But please note Robin’s opening comments before he even starts, more…
Or rather, prayers in thanksgiving for a new path. For finally, after the debates over concrete/york stone, after the head-scratching about why the architects jutted the steps out into the graved area and not make them adjoin a widened path, and after watching one pushchair pushed off the edge already this morning (ahem), today we dedicate our new ramped access into church.
Together with the council’s rather vigorous removal of ivy which confirmed my suspicions about the actual visibility levels of the place from the road in not very long times gone by, though as yet lacking the new pull up banner still on my drawing board, we hope that it might just off curious onlookers to test out the entry and come on in sometime.
I know that most people had accessible entryways ticked off ages ago, but just in case you happen to need them ever, here are the prayers to be offered at the service: more…
The latest welfare reform cuts are rightly prompting righteous outrage and comment and analysis from all quarters. It was noticeable that government ministers implementing changes refused an invitation to see themselves how it is to live on £53 a week. It is possible. Well, yes, it’s possible to survive, perhaps even to live, after a fashion, but hardly into the abundant fullness of life in which people flourish as human beings. And yes, it’s possible, because to do it for a week means you are full of decent food to start with and you return to your situation afterwards. But what if more…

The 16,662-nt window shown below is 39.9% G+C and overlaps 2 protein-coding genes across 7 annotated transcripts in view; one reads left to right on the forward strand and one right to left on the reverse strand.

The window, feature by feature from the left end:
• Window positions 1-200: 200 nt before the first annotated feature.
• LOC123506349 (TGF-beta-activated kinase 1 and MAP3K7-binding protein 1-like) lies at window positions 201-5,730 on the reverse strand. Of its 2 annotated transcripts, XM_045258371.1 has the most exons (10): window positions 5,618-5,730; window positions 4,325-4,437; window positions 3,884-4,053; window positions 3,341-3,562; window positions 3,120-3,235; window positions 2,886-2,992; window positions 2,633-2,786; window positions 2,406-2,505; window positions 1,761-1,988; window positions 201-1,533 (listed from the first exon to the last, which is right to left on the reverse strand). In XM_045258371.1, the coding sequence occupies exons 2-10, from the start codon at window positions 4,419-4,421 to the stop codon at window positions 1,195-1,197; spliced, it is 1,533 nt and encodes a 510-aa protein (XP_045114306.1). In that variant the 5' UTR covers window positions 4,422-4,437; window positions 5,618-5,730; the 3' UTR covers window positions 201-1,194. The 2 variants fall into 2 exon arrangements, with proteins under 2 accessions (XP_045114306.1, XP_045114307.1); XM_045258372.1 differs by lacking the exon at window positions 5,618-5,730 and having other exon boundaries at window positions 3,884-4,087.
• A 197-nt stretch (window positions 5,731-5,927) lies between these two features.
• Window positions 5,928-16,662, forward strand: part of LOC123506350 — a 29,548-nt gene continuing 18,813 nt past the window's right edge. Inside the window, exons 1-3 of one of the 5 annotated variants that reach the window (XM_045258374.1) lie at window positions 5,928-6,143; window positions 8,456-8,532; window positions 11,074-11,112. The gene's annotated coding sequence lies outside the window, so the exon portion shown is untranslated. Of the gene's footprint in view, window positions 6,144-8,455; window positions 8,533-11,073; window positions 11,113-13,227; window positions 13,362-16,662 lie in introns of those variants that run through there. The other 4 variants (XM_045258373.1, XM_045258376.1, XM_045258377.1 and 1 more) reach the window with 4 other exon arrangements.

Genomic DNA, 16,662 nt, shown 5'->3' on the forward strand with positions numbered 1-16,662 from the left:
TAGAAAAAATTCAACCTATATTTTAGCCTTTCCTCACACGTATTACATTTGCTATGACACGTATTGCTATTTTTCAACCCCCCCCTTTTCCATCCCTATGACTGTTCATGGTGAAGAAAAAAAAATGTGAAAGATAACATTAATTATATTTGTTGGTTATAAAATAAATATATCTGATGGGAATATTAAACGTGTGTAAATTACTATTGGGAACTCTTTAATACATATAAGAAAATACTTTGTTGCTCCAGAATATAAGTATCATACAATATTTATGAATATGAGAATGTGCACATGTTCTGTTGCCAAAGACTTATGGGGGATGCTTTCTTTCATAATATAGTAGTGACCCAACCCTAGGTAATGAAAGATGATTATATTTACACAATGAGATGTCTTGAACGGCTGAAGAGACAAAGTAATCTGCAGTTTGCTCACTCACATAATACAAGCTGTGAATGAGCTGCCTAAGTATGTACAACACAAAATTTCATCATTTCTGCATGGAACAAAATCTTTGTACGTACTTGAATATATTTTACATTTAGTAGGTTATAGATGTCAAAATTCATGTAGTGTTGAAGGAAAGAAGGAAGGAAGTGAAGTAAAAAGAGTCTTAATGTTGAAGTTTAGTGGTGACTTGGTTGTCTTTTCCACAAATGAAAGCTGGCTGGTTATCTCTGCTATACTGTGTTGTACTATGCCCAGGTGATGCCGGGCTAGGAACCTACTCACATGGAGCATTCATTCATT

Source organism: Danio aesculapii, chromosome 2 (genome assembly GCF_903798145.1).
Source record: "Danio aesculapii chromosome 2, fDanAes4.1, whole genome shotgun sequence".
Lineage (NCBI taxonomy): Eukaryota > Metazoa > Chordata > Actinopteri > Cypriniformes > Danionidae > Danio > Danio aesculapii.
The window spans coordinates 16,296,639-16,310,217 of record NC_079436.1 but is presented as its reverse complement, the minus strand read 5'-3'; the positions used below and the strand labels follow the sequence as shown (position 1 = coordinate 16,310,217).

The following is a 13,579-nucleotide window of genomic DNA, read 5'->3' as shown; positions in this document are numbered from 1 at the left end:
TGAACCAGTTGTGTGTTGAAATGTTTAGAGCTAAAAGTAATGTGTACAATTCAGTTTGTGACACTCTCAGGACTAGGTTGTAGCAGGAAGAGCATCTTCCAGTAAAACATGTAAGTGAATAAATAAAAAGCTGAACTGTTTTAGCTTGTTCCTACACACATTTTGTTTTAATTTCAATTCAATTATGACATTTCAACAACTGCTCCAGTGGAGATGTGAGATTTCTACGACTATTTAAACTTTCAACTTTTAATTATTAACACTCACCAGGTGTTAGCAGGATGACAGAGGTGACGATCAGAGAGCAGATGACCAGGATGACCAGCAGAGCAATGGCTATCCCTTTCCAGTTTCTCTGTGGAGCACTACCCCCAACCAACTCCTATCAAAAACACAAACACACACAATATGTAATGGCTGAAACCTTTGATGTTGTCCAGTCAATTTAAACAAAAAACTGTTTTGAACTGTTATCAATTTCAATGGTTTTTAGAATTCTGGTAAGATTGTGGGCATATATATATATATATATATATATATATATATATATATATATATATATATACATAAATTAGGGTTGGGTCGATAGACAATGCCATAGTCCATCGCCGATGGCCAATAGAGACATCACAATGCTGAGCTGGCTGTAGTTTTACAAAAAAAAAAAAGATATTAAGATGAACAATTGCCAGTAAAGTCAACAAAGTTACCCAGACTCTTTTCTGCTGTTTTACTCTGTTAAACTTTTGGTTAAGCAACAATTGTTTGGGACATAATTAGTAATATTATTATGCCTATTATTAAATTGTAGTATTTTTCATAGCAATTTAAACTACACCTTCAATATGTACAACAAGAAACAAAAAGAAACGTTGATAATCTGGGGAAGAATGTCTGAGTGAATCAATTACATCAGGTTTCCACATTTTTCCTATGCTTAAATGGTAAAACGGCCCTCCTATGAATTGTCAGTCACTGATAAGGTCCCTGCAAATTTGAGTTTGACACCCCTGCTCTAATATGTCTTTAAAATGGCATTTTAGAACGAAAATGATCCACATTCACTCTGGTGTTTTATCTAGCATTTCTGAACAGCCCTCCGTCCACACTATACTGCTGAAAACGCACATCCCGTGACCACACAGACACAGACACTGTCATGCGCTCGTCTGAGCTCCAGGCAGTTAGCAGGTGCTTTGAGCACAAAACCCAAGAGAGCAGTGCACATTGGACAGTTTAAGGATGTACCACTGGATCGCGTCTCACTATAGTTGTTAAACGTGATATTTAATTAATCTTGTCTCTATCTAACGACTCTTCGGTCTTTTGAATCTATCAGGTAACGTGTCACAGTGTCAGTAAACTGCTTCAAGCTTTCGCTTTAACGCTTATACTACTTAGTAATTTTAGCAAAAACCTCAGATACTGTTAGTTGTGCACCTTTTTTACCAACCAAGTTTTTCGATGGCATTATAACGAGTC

There are more eloquent blogs than this, but I wanted to draw attention to some of them. I’m not the only one, Tom already did so, and though it’s sad that a high profile case has to be so publicised to raise awareness, I’m glad for a brief moment before Lady Thatcher passed away, a loss of a young life made us stop and think.
I’m no expert, no qualifications in mental health, and like most anyone else, not really equipped to feel very capable of ‘coping with’ – helping, supporting – people who walk in the valley of the shadow of death. But there have been some beautiful contributions over the last couple of days that might one day, somewhere, help someone. So I re-offer them.
Somewhere, once, I think I wrote a post on what it feels like to be left, when you’re a victim of suicide. I might have even written more. But a cursory search doesn’t find much mention beyond brief sadness. But with friends who tried and succeeded, and failed, and long conversations with one who tried and failed was helpful in moving on at least a little from one who tried and succeeded.
Mental health awareness is so important, whether we feel qualified or capable or not. We are all capable of reaching out to another as God does, seeking to see God in their face and reflect their worth back. And to try for however long we can, to walk alongside, carrying what of the burden we can.
In the name of the risen and living God, +Father, Son & Holy Spirit.